As you can see, there are a lot of reasons you should be incorporating backward walking into your workouts!
Tips for Walking Backwards on the Treadmill
If you’ve never tried walking backwards on a treadmill before, you might be worried it’s a bit risky. After all, you could stumble, fall, and smack your head on the treadmill platform, or twist your ankle.
We’ve got your back.
Below, I’ll share a few simple yet highly effective tips that will make your every walk on the treadmill safer, as well as more efficient at burning calories and moving smoothly.
⭐ Tip #1: Put the Safety Lanyard on Your Person
Most treadmills come with some sort of safety device, usually a magnet that connects to the console that, when disconnected, shuts off the treadmill.
If you’re worried about stumbling or toppling, connect the safety lanyard (or string) to one of your belt loops, tuck an end into your pocket, or attach it to your belt or arm band.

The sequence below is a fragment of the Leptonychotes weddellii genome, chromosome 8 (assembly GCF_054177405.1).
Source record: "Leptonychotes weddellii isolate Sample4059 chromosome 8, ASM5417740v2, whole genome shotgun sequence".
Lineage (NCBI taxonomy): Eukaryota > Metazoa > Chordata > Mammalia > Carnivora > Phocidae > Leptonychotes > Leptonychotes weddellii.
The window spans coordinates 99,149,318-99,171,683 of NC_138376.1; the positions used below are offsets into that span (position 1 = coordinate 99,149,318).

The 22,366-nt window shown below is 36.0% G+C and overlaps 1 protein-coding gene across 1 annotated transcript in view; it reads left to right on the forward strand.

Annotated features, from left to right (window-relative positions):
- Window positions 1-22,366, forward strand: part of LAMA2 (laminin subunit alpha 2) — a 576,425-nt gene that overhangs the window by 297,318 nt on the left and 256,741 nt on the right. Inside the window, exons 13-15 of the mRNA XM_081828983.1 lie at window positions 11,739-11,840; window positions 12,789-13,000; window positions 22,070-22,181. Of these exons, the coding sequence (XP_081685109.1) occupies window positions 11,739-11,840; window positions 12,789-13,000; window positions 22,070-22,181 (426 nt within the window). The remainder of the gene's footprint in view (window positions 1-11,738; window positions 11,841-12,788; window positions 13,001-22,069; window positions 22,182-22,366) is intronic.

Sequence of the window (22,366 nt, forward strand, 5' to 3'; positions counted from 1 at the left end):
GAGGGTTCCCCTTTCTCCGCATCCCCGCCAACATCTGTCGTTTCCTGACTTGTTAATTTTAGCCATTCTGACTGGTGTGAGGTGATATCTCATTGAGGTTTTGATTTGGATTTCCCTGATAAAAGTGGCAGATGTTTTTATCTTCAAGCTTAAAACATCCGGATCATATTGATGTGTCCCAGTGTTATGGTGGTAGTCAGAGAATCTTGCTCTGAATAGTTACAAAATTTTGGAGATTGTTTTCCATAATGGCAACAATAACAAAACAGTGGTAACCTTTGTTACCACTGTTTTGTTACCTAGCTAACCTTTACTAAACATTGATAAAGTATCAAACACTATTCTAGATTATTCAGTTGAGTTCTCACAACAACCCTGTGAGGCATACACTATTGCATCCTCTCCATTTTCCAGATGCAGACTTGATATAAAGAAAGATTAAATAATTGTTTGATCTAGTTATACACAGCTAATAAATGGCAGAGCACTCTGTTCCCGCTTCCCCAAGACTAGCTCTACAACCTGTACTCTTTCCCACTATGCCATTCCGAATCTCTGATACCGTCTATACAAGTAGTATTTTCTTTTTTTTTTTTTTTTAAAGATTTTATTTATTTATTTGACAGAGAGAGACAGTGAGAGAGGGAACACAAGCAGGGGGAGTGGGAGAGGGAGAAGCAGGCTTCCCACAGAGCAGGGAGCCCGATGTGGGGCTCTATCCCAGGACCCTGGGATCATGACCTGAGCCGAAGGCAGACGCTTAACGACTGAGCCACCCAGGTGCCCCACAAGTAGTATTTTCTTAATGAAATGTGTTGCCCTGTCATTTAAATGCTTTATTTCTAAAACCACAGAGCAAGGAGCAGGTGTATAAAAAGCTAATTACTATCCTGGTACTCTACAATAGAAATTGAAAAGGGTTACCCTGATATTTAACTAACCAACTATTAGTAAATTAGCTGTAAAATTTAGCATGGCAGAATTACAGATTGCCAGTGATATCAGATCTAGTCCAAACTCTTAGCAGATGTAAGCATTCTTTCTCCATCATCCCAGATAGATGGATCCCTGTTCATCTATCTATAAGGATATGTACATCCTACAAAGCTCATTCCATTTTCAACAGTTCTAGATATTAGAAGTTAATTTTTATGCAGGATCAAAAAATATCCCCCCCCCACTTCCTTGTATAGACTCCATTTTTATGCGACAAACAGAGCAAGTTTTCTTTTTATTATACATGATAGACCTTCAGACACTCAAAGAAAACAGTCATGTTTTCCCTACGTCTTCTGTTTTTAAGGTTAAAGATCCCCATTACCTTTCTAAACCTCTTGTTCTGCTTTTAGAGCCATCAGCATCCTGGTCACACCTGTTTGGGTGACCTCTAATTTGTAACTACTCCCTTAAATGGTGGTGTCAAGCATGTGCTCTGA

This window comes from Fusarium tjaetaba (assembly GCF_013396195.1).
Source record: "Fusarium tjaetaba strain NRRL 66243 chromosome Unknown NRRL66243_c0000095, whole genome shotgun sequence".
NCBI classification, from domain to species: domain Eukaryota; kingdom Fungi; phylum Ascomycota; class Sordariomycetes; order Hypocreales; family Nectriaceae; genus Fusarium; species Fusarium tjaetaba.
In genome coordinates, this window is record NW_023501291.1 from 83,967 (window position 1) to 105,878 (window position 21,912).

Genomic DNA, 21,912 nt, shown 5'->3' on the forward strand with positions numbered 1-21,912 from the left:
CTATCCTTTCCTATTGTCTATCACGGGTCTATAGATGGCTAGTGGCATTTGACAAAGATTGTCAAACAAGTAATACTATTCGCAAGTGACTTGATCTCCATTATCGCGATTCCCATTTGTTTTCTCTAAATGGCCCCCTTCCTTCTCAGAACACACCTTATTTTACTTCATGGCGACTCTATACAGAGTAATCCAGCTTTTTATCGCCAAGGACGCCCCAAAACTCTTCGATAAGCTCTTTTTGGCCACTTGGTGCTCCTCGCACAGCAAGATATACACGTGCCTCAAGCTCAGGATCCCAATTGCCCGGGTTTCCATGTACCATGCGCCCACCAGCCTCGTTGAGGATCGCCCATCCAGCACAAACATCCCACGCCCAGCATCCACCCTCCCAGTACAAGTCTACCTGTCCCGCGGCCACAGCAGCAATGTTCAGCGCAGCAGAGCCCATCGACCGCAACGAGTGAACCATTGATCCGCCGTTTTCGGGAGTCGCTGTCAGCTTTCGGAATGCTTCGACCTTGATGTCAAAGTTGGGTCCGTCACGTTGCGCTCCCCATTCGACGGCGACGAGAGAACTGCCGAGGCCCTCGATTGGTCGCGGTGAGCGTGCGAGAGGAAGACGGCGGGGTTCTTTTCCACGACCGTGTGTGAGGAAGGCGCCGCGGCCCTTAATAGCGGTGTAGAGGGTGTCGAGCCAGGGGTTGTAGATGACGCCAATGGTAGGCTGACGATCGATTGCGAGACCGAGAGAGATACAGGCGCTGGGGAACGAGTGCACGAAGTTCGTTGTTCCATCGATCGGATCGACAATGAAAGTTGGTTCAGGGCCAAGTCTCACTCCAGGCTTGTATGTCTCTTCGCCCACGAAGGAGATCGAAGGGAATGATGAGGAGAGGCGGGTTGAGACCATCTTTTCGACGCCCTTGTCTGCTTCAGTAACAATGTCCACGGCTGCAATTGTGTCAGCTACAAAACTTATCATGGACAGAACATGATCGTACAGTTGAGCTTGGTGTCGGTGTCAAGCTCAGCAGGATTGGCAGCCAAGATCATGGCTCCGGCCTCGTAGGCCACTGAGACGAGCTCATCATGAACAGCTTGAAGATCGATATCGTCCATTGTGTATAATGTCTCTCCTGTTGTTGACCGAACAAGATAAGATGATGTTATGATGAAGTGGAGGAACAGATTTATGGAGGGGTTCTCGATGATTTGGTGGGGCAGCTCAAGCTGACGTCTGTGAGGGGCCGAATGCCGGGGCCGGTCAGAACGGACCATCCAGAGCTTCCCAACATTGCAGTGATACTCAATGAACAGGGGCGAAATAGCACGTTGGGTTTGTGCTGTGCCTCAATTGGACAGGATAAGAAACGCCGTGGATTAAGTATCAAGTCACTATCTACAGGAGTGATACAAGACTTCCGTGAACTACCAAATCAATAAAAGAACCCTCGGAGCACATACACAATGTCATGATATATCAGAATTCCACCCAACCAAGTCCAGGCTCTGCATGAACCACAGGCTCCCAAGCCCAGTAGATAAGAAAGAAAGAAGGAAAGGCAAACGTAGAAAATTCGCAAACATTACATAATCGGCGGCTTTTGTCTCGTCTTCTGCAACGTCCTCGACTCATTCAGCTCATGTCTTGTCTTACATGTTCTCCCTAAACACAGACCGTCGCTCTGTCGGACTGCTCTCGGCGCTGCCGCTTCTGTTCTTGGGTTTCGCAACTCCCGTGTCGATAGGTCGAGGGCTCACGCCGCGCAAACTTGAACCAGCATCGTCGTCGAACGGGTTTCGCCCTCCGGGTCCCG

That way, if you ever fall or stumble, it will disconnect the magnet and instantly switch off the treadmill.
Safety doesn’t take a holiday!
⭐ Tip #2: Hold Onto the Rails
When walking forward on the treadmill, it’s a terrible idea to hang onto either the side or front rails, because it throws off your gait and will negatively impact your knees.
When walking backward, however, it’s actually the smart thing to do—especially in the beginning when you’re just getting the hang of the motion.
You can lean fully on the rails as needed, or just rest your fingers lightly on them to help you maintain your balance while walking backward. If you ever feel yourself stumbling, they’ll be there to hold you up.
⭐ Tip #3: Start Off Slow
You may walk forward at 3.5 MPH (or even faster), but you should start walking backward at a much slower speed.